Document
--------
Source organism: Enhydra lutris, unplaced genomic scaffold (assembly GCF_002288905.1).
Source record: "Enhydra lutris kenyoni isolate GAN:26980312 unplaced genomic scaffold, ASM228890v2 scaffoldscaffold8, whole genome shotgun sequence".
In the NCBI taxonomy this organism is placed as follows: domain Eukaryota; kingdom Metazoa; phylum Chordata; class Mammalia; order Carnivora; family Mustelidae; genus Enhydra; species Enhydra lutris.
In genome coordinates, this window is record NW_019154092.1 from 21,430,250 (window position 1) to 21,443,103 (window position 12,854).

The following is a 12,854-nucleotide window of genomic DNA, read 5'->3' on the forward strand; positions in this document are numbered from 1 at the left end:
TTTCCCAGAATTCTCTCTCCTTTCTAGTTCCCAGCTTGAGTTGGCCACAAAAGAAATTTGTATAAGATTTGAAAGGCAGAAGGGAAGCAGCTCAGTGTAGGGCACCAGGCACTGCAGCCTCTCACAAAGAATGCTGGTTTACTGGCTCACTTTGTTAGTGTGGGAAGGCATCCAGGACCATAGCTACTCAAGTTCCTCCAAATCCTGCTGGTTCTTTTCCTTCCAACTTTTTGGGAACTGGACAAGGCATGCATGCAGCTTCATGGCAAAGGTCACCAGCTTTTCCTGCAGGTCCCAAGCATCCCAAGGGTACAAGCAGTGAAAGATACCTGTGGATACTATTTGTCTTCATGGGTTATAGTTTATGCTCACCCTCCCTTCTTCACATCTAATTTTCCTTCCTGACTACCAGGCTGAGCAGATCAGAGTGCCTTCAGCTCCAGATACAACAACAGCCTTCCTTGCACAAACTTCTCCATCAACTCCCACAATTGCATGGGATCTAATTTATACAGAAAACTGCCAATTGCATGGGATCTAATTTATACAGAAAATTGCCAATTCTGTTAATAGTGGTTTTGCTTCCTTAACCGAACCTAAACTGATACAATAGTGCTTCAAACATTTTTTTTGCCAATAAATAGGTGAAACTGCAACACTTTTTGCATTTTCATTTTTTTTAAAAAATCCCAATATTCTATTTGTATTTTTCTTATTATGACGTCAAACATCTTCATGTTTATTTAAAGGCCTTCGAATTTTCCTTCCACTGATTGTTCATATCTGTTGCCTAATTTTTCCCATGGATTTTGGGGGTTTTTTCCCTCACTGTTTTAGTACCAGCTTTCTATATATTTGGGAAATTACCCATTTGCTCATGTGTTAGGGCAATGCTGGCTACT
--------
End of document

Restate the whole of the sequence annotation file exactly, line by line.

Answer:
Source organism: Enhydra lutris, unplaced genomic scaffold (assembly GCF_002288905.1).
Source record: "Enhydra lutris kenyoni isolate GAN:26980312 unplaced genomic scaffold, ASM228890v2 scaffoldscaffold8, whole genome shotgun sequence".
In the NCBI taxonomy this organism is placed as follows: domain Eukaryota; kingdom Metazoa; phylum Chordata; class Mammalia; order Carnivora; family Mustelidae; genus Enhydra; species Enhydra lutris.
In genome coordinates, this window is record NW_019154092.1 from 21,430,250 (window position 1) to 21,443,103 (window position 12,854).

The following is a 12,854-nucleotide window of genomic DNA, read 5'->3' on the forward strand; positions in this document are numbered from 1 at the left end:
TTTCCCAGAATTCTCTCTCCTTTCTAGTTCCCAGCTTGAGTTGGCCACAAAAGAAATTTGTATAAGATTTGAAAGGCAGAAGGGAAGCAGCTCAGTGTAGGGCACCAGGCACTGCAGCCTCTCACAAAGAATGCTGGTTTACTGGCTCACTTTGTTAGTGTGGGAAGGCATCCAGGACCATAGCTACTCAAGTTCCTCCAAATCCTGCTGGTTCTTTTCCTTCCAACTTTTTGGGAACTGGACAAGGCATGCATGCAGCTTCATGGCAAAGGTCACCAGCTTTTCCTGCAGGTCCCAAGCATCCCAAGGGTACAAGCAGTGAAAGATACCTGTGGATACTATTTGTCTTCATGGGTTATAGTTTATGCTCACCCTCCCTTCTTCACATCTAATTTTCCTTCCTGACTACCAGGCTGAGCAGATCAGAGTGCCTTCAGCTCCAGATACAACAACAGCCTTCCTTGCACAAACTTCTCCATCAACTCCCACAATTGCATGGGATCTAATTTATACAGAAAACTGCCAATTGCATGGGATCTAATTTATACAGAAAATTGCCAATTCTGTTAATAGTGGTTTTGCTTCCTTAACCGAACCTAAACTGATACAATAGTGCTTCAAACATTTTTTTTGCCAATAAATAGGTGAAACTGCAACACTTTTTGCATTTTCATTTTTTTTAAAAAATCCCAATATTCTATTTGTATTTTTCTTATTATGACGTCAAACATCTTCATGTTTATTTAAAGGCCTTCGAATTTTCCTTCCACTGATTGTTCATATCTGTTGCCTAATTTTTCCCATGGATTTTGGGGGTTTTTTCCCTCACTGTTTTAGTACCAGCTTTCTATATATTTGGGAAATTACCCATTTGCTCATGTGTTAGGGCAATGCTGGCTACT